No surprise then that the government and PAP spin doctors, and ST and MediaCorp staff missed telling us shumething important. This piece of info shows that Minister Mah did not know the numbers, or was fibbing when he said that PRs and FTs had no or little effect on public housing prices. They had an effect because he goofed, and then was in denial.  Hence the silence when the local MSM or spin doctors could have rubbished TR’s assertions, and the belief that FTs are the the major cause for HDB price rises?

This piece of information helps give some perspective to the ongoing (often heated and irrational on both sides) debate on public housing and immigration. Yet it only appeared in BT, which is behind a pay wall most of the day. Later Yahoo! reported it. This reminds me of what David Boey in a letter to Voices wrote, ” [R]elevant information is sometimes unavailable to the public or is not presented in a consistent format to facilitate analysis.”

How true and sad. Can fix this lack of info or not, PM? Will be a test of your promise of more openness, and change.

————-

*”Singapore’s total population stood at 5.18 million as at end-June 2011. There were 3.79 million Singapore residents, comprising 3.26 million Singapore citizens and 0.53 million permanent residents, and 1.39 million non-resident foreigners, ” Department of Statistics report released on September 28th 2011.

“Singapore’s total population stood at 5.18 million as at end-June 2011. There were 3.79 million Singapore residents, comprising 3.26 million Singapore citizens and 0.53 million permanent residents, and 1.39 million non-resident foreigners.”

HDB: Oversupply again by next GE?

In Property on 19/11/2011 at 6:40 am

The housing market in Singapore is heading for a prolonged downturn and overall private home prices are forecast to fall between 22 and 26%  in the next three years, Daiwa Research said. “We believe the residential property market could remain depressed for several years, triggered initially by a likely forthcoming gross domestic product slowdown (in 2012) and lingering global economic uncertainty.” (If you think this is bad, Barclays predicts a 45% decline in HK.)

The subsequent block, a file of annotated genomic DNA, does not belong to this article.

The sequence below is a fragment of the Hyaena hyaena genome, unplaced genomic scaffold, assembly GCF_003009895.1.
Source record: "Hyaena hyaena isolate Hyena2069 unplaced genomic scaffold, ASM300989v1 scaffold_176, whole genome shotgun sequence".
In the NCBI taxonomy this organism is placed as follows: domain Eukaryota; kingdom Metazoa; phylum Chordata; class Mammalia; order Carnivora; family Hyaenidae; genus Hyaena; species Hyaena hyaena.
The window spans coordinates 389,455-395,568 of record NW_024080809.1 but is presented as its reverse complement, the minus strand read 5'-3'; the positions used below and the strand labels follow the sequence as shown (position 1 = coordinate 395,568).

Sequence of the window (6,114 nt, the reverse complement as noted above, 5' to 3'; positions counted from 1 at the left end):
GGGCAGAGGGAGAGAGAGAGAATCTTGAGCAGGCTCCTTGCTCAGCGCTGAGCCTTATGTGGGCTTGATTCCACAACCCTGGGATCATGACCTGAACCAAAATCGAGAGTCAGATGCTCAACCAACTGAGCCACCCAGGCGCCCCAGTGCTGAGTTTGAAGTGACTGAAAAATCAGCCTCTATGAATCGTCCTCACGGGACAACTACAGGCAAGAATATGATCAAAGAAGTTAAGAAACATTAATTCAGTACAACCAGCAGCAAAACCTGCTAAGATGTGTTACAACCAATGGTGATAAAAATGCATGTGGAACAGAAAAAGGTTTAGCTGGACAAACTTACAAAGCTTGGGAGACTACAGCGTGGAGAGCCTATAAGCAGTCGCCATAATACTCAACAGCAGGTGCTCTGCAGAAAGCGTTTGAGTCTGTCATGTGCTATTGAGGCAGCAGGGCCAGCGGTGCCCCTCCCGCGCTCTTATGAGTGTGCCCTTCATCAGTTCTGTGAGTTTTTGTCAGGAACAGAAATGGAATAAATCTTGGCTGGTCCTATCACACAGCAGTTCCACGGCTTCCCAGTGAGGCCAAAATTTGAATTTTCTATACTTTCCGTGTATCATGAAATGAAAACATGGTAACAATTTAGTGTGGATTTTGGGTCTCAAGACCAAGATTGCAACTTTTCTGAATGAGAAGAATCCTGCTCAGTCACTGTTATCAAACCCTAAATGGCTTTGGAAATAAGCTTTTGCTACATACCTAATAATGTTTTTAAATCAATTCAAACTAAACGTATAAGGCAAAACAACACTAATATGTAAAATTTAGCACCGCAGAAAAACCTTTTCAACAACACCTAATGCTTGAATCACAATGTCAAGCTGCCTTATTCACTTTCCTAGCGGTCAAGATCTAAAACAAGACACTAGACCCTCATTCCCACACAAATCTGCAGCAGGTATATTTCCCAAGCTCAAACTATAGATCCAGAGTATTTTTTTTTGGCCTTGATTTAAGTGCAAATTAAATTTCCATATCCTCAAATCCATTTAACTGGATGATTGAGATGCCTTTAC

Daiwa downgraded its view of Singapore’s property sector to “Negative” from “Neutral”, adding that “it is hard for us to see the developer shares outperforming the Straits Times Index over the next six months” despite their underperformance in the year to date.

From late next year, Daiwa said, structural issues such as the rapid build-up in unsold inventory in the primary market and vacant rental units will take centre stage and keep home prices and rents in check for several years. The mass-market segment will hold up slightly better than high-end properties, supported by better affordability and the resilience in the resale prices of HDB flats.

Err what happens if because of

– less FTS,

– slower economic growth or even a recession, and

– Khaw’s promise to build, build,

kiasu young S’poreans decide not to take up the HDB flats that are being built because they think prices will tank?

Remember that Mah overbuilt by more than 150,000 units in 2003, and was beaten up by the Opposition and netizens. For housing, the simple answer was the electorate demanded it, if you could recall the daily outcry in 2001 – 2003 by the opposition as well as members of publc on wastage of public funds on the more than 150,000 units left empty:  ajohor, a poster, on my blog pointed out recently.

(BTW can you blame him for then being super cautious and getting a reputation as the man who made public housing prices go up in a recession? No can win. But he got millions in the bank to console him, so no need to cry for him.)

Final tots. If there is an overhang of HDB flats, what will the Opposition and netizens then say? And how will the voters vote? For or against PAP? Hmm maybe PM deserves his global benchmark breaking salary? Salary review committee pls note.

HDB: “affordability” and “market-based land costs” redefined”?

In Political governance, Property on 27/10/2011 at 5:51 pm